After more than 150 years, New Ulm Battery still one-of-a-kind

By Jake Calhoun

Journal Sports Writer

NEW ULM – Established in 1863, the New Ulm Battery remains the only town-based Civil War-era militia in the country that is still in existence.

The New Ulm Battery formed to protect the town in the aftermath of the U.S. Dakota War of 1862 (also known as the Sioux Uprising). Today, the Battery is still around to serve as historic reminder of the town of New Ulm’s past.

“This is not only a state and city tradition that’s lasted over 150 years, it’s its own piece of history besides the town’s history,” said Ryan Kelly, a fifth-generation member of the Battery. “During the Sioux Uprising when we were formed, we protected the town all those years. We also had commanders that were forefathers of the Minnesota National Guard.

“So we’ve always been around and we’re more the tradition and the old ways of doing things as opposed to the new Minnesota National Guard and our local 125th. They’re the current history and we are their past.”

Even though the state militia laws were suspended in 1871, the Battery re-formed in 1890 under former German artillery officer Frank Burg in order to preserve its history.

“We want to tell the story of New Ulm, where we’re from and how our town stood together to create our own defense,” Ryan Kelly said. “Obviously we have never had to fire a shot in anger, but in the same spirit we’d like to think that we’re still prepared to protect our town. In that spirit, we try to train and be ready just as they were.”

First Lieutenant John Fritsche has been with the Battery for 50 years and takes a lot of pride in the fact that it still uses horses as well as original equipment from the Civil War era.

“Our boss is the mayor of New Ulm, he’s the one who would tell us what to do – if we had to be called out or anything, that would be him,” Fritsche said. “We’re keeping the history up of what happened here in New Ulm and preserving the guns.”

Following the initial Indian attacks on New Ulm in 1862, a group of Germans in Cincinnati donated a 12-pound Mountain Howitzer to the town. The Howitzer is currently intact and on display at the Brown County Museum.

Around that time, the Battery organized to defend the town and prevent another attack from happening on its soil.

“We were organized strictly to defend the city of New Ulm,” Fritsche said.

The Battery has been called to action on a few occasions outside of the Sioux Uprising. In the 1930s, the Battery was called to help quell the riots and control protestors in Tracy after railroad labor disputes caused unrest in the western Minnesota town.

In 1866, the Battery was also successful in preventing a mob from Mankato from burning down the town after two trappers were mistaken for Native Americans and were hanged from the town’s lamp posts following a drunken bar dispute, during which a bartender was fatally stabbed and another man was axed to death.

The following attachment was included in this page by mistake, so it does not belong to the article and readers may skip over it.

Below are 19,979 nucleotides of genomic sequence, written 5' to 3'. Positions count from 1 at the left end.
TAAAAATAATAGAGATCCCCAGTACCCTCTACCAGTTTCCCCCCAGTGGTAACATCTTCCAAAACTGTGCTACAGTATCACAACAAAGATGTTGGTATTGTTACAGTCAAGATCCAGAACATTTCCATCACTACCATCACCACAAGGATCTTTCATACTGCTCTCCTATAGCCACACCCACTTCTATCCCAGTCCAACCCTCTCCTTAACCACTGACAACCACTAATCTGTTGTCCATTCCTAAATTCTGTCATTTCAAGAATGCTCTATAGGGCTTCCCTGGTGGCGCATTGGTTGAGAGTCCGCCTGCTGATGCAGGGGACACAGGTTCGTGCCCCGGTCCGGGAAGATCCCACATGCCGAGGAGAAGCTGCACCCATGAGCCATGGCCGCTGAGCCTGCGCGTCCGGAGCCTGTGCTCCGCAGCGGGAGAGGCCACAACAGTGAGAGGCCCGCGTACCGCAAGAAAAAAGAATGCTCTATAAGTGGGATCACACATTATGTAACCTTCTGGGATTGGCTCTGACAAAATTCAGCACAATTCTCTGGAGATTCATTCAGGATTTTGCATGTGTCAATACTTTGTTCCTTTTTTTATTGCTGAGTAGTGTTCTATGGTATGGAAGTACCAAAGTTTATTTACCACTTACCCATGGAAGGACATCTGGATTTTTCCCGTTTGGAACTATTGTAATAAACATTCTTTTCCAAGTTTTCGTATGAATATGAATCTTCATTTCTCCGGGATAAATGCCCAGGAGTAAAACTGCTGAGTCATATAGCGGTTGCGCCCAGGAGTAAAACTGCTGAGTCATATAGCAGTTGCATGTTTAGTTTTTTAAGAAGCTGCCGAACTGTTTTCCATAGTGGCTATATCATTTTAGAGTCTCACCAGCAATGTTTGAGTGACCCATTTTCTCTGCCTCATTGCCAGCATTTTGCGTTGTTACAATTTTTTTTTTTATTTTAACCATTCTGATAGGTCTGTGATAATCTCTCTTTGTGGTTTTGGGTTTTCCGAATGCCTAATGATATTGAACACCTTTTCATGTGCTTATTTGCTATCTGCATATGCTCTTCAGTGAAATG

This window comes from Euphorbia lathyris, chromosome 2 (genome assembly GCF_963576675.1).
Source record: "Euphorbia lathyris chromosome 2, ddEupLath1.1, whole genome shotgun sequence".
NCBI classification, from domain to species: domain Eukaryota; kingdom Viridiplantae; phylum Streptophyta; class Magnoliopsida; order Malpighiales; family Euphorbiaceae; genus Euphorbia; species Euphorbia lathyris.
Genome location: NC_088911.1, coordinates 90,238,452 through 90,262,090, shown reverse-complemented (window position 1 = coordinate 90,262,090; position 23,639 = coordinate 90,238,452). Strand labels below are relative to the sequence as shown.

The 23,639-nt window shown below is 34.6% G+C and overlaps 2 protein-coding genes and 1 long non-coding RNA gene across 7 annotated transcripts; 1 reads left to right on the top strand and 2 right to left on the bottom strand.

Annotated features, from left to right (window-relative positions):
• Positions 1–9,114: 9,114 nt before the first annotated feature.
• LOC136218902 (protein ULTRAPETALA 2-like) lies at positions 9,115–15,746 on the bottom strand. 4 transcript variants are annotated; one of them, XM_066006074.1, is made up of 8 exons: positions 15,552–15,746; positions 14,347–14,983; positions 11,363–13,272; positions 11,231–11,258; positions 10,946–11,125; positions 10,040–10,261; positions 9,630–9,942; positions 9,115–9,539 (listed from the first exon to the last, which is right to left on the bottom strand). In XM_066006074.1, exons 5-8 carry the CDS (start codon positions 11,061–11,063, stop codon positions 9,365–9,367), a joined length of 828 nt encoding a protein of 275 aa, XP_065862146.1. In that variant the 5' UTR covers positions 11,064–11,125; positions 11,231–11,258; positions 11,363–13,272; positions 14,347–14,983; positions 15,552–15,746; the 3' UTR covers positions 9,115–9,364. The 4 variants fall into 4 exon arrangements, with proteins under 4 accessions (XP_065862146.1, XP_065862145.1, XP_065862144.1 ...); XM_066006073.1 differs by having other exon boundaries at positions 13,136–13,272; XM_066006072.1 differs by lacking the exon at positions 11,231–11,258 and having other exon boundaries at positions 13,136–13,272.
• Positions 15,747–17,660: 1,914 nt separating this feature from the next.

“It was definitely an ugly day for New Ulm,” said Sean Kelly, Ryan’s father and fellow Battery member. “They escaped with their lives, both were injured. … They went up to the jail looking for protection, so he put them in a cell because crimes had been committed. A crowd formed outside and said, ‘You give us those two men and we’ll take care of it.’ As the crowd grew, the sheriff didn’t have too much of a choice.”

Folks in New Ulm were not too kind to Native Americans due to the Dakota War that had taken place just a couple years prior, which made the confusion of mistaking well-tanned outdoorsmen for them all the more embarrassing. One of the men mistaken for being Native American was also a Medal of Honor recipient after fighting for the Union in the Civil War.

But the Battery was successful in preventing the angry Mankato mob from burning New Ulm to the ground after the ugly incident.

In its possession, the Battery has a 6-pound field gun that was given to it by former governor and then-state militia Colonel Henry Sibley in 1863. It also still has one of two 3-inch ordinance rifles that were made in 1863.

Nowadays the Battery has taken a more ceremonious role, taking part in numerous parades in southern Minnesota, including two yearly parades in New Ulm, among other activities.

The Battery also takes part in battle reenactments and was even asked to fire its cannons in St. Paul to christen a new monument that was erected on the grounds of the state capitol. The Battery has fired at the state capitol for May Day for the past 10 years as well.

Fritsche said that a Medal of Honor winner from Alabama recruited the Battery to find some Confederate stand-ins for a battle reenactment.

“It was an honor to do that for these guys,” Fritsche said. “We were the only people who were asked to come down to do it.”

The Battery currently has roughly 20 members, which is less than half of the full roster max of 42.

“We’re always recruiting,” Ryan Kelly said. “Because we are low-staffed, we can’t bring as many horses into parades. Not as many guys we have today are as well-trained as the generations of past with horses. We are lucky enough to have some very good recruits and very good members to learn.”

Anyone who is interested in learning more or joining the Battery can contact the email address newulmbattery@yahoo.com.

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